Created in 1978, the Expanded Programme on Immunization (EPI/Rwanda) developed rapidly, and, in 1980, became operational with six routine disease vaccinations: BCG, OPV, DPT, TT and measles. Since 1999, DPT 3 coverage has reached and exceeded 80%, until the present day. Since 2003, the proportion of health districts with a DPT3 coverage of at least 80% has only increased. The DPT1-DPT3 dropout rates are always below 10 percent.
The country eliminated neonatal tetanus by 20041. In 2002, the programme introduced the pentavalent vaccine, including DPT, hep B and Hib, thanks to GAVI Alliance support. Pneumococcal infections are an important cause of morbidity and mortality in all regions of the world. In Rwanda, a review of the fragmentary studies done at the university sites in Kigali and Butare showed that pneumococcal conditions are frequent in the country. Among children under five years of age suspected of meningitis, examination of cerebrospinal fluid showed more Streptococcus pneumoniae than N. meningitidis or Salmonella.
Given the extent and seriousness of pneumococcal infections in the country and the WHO recommendation encouraging all poor countries with an under-five mortality linked to these infections of 50 deaths per 1000 live births to introduce the pneumococcal vaccine (PCV-7), the government of Rwanda took the decision to introduce this vaccine in its national Expanded Programme on Immunization (EPI).
In February 2008, Rwanda EPI submitted a proposal to the GAVI Alliance to support pneumococcal vaccine. In May 2008, the GAVI Alliance approved Rwanda’s proposal, making Rwanda the first country in sub-Saharan Africa to obtain approval for this vaccine. From then, preparations began, with introduction of the vaccine on 25 April 2009, with a province by province approach. This introduction, starting in April 2009, was completed in
The objectives of this evaluation were as follows:
– Evaluate the process of introduction of the pneumococcal vaccine through the collection of qualitative and quantitative data from the central, district and health center levels;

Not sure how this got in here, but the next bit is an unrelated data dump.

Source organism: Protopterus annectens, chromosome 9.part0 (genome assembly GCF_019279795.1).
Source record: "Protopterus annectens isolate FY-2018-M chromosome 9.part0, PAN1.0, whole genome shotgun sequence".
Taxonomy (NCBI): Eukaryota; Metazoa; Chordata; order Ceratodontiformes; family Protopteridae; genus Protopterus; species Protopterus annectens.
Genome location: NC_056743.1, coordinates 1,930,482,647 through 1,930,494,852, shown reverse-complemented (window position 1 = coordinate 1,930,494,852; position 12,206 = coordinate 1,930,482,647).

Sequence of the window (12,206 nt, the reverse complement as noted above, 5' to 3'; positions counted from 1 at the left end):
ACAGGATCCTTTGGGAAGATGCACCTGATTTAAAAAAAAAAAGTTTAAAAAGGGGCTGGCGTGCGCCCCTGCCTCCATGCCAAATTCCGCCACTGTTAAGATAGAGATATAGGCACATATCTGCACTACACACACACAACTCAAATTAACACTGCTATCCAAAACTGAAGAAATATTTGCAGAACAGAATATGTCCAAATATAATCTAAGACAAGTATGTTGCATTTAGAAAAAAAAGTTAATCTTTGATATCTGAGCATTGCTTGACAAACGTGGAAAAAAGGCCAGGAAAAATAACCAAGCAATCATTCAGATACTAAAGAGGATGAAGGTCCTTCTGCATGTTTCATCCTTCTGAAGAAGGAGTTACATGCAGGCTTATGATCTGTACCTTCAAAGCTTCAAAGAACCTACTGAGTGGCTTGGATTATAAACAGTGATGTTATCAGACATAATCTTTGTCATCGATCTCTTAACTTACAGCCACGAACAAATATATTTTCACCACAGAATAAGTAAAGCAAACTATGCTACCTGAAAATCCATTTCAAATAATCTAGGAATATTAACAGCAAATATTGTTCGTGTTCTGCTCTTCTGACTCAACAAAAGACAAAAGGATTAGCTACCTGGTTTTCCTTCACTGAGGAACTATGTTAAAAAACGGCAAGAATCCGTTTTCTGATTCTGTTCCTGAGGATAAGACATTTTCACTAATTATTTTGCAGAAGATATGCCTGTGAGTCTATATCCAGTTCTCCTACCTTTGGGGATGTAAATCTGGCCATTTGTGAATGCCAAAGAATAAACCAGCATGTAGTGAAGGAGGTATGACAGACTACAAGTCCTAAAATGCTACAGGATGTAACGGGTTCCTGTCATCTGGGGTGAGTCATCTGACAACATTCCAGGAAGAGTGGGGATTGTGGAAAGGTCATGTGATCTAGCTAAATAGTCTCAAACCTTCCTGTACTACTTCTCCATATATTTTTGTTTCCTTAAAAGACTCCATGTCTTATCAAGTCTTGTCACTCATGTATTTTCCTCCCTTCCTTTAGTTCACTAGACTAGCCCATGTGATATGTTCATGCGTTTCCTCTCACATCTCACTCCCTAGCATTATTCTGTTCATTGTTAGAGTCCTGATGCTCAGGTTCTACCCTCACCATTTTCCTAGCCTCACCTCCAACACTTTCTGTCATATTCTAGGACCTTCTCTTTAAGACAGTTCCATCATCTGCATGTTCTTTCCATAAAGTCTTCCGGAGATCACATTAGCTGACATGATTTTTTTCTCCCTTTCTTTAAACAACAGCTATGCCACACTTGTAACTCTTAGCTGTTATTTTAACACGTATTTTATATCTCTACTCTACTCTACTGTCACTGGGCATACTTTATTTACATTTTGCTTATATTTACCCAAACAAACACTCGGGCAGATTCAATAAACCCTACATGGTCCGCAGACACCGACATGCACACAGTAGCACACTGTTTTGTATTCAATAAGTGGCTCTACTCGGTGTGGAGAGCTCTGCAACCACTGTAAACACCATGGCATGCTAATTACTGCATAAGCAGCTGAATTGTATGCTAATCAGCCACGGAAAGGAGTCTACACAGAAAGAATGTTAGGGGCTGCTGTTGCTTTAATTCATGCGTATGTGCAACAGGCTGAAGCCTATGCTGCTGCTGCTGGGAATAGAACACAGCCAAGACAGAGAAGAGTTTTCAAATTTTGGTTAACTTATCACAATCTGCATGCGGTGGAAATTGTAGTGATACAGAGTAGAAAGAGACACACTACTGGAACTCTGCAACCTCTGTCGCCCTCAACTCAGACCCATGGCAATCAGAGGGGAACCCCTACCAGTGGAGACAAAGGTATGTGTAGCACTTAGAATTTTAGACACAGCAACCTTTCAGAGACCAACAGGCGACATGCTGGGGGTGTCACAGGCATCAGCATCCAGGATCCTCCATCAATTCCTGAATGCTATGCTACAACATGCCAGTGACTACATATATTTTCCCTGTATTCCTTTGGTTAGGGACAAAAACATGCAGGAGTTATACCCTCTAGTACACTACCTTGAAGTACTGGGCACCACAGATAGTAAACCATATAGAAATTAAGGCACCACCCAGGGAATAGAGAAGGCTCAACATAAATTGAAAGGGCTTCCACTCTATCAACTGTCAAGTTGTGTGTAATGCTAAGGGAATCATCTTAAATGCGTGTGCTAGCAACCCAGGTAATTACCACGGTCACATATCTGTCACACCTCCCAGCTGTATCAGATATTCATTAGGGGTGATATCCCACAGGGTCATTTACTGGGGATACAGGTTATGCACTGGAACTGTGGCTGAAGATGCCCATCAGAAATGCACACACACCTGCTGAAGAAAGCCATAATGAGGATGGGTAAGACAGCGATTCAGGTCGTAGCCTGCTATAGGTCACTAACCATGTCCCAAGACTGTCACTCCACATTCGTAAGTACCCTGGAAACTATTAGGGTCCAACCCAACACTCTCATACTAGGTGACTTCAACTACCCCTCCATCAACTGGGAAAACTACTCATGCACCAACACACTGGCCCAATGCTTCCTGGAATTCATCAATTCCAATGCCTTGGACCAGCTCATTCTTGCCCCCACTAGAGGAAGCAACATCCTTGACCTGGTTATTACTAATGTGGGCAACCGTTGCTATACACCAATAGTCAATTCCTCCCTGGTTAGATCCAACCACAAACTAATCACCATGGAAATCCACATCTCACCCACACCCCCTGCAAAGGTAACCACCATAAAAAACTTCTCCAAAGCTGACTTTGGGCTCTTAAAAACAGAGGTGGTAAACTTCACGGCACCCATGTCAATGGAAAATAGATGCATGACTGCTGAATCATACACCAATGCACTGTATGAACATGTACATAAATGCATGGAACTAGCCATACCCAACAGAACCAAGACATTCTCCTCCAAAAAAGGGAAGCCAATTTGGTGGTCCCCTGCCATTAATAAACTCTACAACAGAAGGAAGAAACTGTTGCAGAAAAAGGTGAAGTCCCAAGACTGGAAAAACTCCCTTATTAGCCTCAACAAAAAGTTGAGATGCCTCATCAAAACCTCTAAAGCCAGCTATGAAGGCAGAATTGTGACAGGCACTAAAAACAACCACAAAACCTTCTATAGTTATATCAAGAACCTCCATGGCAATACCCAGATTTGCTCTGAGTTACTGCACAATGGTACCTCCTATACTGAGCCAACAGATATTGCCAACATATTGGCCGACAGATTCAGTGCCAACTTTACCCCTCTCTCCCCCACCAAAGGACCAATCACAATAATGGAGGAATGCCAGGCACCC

– Summarize the strong points and the areas for improvement during the three phases (before, during and after implementation);
– Present the observations to the Ministry of Health and to partners;
– Formulate recommendations for strengthening of the programme and for improving future new vaccine introductions.
1. Selection of facilities to visit: The guide used for the evaluation proposes selection of at least three provinces, with two health districts per province (six in total) and three health centers in each district (18 health centers) in addition to the central level, which corresponds to the EPI coordination. The selection criteria also took into account the chronology of introduction (early or late), urban/rural locations, population size, EPI performance and the geographic location of the sites.
2. Data collection tools and methodology: A generic tool from the evaluation guide was adapted to the context of Rwanda and the conjugate pneumococcal vaccine in prefilled glass containing syringes (PCV-7), before the visits to the facilities selected. Thus, in addition to documentary review at all levels, the following tools have been used in the evaluation in Rwanda: (i) Standardized questionnaires have been used for interviews of health personnel at central, district hospital and health center levels; (ii) Checklists for observation of vaccination practices and practices of vaccine storage; (iii) Another questionnaire served for interviews of mothers after vaccination sessions in the health centers evaluated.
3. Areas covered by the evaluation: All EPI components were reviewed in the course of the evaluation. These are: Planning and the process of introduction; Vaccination coverage and reports; Cold chain management; Vaccine management, storage and logistics; Waste management and injection safety; Monitoring and supervision; Training and knowledge of health personnel; Vaccine wastage; Adverse events following immunization (AEFI); Advocacy, communication and acceptance; Sustainability; Surveillance.
Findings and Conclusions:
I. Pre-introduction phase; Planning, Training, Cold Chain, Waste Management, and Key messages for mothers
– Revised introduction plan available
– Most health personnel trained by provinces before vaccine introduction;
– Reference documents for training available
– Cold chain equipment obtained and distributed to health facilities before introduction
– Installation of a high temperature incinerator for the destruction of glass containing syringes before introduction of PCV-7
– Key messages developed and tested to address the concerns of mothers
Areas for Improvement
– Absence of activity timelines for introduction of PCV-7 in certain health facilities
– Feedback from certain staffers showed that training was of short duration and that certain practical aspects were not included in the training.
– In one health center visited, personnel did not get training.